The Monero team, on their website, states that the cryptocurrency is ‘fast, private and secure’. They also say that ‘you are your own bank’ and ‘others cannot see your balances or track your activity. However, there have been allegations against Monero that their transactions are no longer private and that it can be traced.
In a paper titled ‘An Empirical Analysis of Linkability in the Monero Blockchain’ which was released in April 2017, Andrew Miller, Malte Moser, Kevin Lee and Arvind Narayanan came up with a report that empirically evaluates two weaknesses in Monero’s ‘mixin’ sampling strategy. ‘Mixins’ are fake coins which are used by users to obscure the transactions.
A website named ‘monerolink’ claimed to have identified the real coins in about 62% of all transactions excluding the ones in which real coins are used. They found out that among these coins, the newest ones are the real ones 90% of the time.
The paper stated:
“About 62% of transaction inputs with one or more mixins are vulnerable to “chain-reaction” analysis — that is, the real input can be deduced by elimination.”
It continues to read:
“This becomes possible as the mixins they include are spent by 0-mixin transactions. Second, Monero mixins are sampled in such a way that the mixins can be easily distinguished from the real coins by their age distribution; in short, the real input is usually the “newest” input.”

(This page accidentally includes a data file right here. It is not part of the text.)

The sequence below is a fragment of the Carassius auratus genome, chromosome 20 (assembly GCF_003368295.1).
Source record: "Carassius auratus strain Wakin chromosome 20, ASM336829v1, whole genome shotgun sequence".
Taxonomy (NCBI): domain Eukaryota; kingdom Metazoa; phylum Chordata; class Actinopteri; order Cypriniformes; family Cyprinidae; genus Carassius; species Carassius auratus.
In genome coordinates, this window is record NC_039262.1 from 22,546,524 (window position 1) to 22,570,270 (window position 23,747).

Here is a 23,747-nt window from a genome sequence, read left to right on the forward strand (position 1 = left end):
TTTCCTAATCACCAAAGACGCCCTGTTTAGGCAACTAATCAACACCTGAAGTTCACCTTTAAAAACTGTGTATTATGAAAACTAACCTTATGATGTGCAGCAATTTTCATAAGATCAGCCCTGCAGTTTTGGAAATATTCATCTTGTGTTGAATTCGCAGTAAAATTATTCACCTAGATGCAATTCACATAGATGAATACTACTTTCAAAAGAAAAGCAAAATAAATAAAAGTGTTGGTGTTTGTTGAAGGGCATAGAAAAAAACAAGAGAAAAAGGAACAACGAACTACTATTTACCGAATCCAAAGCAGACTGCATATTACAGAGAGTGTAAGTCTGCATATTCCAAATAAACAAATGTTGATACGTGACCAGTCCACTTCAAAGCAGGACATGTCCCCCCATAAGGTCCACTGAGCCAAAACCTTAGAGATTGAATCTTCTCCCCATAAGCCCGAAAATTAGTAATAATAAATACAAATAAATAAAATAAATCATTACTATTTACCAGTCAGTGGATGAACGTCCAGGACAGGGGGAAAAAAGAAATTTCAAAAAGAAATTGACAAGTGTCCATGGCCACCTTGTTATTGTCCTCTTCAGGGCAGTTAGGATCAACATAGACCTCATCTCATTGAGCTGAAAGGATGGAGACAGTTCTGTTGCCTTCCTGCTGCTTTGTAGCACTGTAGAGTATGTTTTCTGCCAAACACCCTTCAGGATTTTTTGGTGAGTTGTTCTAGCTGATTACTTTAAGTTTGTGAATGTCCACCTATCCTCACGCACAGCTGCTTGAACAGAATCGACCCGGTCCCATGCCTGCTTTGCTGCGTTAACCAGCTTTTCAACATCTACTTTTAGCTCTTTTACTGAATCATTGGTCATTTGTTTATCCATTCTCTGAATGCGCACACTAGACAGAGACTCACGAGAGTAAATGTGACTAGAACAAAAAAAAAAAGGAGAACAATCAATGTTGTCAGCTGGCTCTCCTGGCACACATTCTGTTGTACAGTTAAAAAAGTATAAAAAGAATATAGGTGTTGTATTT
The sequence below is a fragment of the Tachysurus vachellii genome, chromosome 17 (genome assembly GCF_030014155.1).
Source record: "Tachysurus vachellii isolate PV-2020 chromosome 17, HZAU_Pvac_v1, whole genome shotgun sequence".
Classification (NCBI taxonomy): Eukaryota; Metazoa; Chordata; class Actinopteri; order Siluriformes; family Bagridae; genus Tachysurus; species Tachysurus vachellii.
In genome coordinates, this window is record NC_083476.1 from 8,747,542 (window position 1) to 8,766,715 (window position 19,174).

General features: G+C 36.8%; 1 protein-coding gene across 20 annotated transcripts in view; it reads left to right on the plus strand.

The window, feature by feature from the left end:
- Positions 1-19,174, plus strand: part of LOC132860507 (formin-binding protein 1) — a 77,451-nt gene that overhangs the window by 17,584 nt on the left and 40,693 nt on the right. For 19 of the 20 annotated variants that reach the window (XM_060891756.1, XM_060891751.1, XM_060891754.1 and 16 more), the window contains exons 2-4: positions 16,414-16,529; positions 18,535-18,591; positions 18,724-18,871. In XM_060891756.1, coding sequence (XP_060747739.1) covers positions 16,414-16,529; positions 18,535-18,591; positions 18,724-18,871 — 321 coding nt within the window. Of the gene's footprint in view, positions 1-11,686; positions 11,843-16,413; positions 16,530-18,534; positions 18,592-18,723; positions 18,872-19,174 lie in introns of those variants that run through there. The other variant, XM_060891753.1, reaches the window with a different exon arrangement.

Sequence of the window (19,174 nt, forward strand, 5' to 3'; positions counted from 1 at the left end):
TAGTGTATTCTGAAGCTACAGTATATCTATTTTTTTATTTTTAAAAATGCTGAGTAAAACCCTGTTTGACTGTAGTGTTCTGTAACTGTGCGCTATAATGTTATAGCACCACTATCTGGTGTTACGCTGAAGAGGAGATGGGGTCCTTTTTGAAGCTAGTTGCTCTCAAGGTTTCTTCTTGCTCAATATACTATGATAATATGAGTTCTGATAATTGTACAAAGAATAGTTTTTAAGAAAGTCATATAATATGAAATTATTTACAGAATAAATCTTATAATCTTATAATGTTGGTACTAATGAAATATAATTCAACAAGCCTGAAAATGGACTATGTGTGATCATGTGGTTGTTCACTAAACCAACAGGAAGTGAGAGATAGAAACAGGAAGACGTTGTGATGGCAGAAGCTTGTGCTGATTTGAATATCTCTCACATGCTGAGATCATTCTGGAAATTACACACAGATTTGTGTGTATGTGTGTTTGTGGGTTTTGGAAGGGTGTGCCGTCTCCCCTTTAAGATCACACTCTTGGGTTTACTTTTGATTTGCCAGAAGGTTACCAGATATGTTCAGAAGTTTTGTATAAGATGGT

As a response, the Monero team came up with the idea of ‘RingCT’, a confidential signature technology, which became mandatory through the September hard fork in 2017. But, this time, a bigger team of people published another paper titled ‘An Empirical Analysis of Traceability in the Monero Blockchain’ which found out the importance of mining pools and the former anonymous marketplace AlphaBay (a Dark Web market) on the transaction volume. After removing mining pool activity, there remains a large amount of potentially privacy-sensitive transactions that are affected by these weaknesses.
Gingeropolous, the core developer of Monero commented on the article:
“…should read – Cryptonote is less untraceable than it seems, so monero has been altruistically making improvements”
Justin Ehrenhofer, a developer stated as a response to this paper that the vulnerabilities were found out two years which were mitigated over a year ago and was resolved before the first edition of the paper was published.
The paper also fails to take into account the full effectiveness of RingCT where it almost completely reduced the instance of linked transactions and the upcoming hard fork will eliminate those instances altogether. Moreover, Monero developers stated that the algorithm used by the paper’s research team was outdated.
However, the recent paper mentions Monero’s RingCT and provides a number of recommendations for improving Monero’s future. A new algorithm is suggested which could reinforce the existing ring signature scheme and a new ‘mixin’ method for sampling random inputs. Other methods include avoiding payouts from public pools and notifying the users that transactions prior to early 2017 are vulnerable to tracing analysis.
A Twitteratti says:
“Someone is trying hard to bring down @monerocurrency price further! Just ignore the FUD”
Another Twitteratti commented:
“lmao unfortunately true. But the point is its been resolved and we have our private blockchain back on track. Anyways it was a bit frightful.”
The post Monero [XMR] speaks against the privacy allegations – FUD to subside? appeared first on AMBCrypto.
Powered by WPeMatico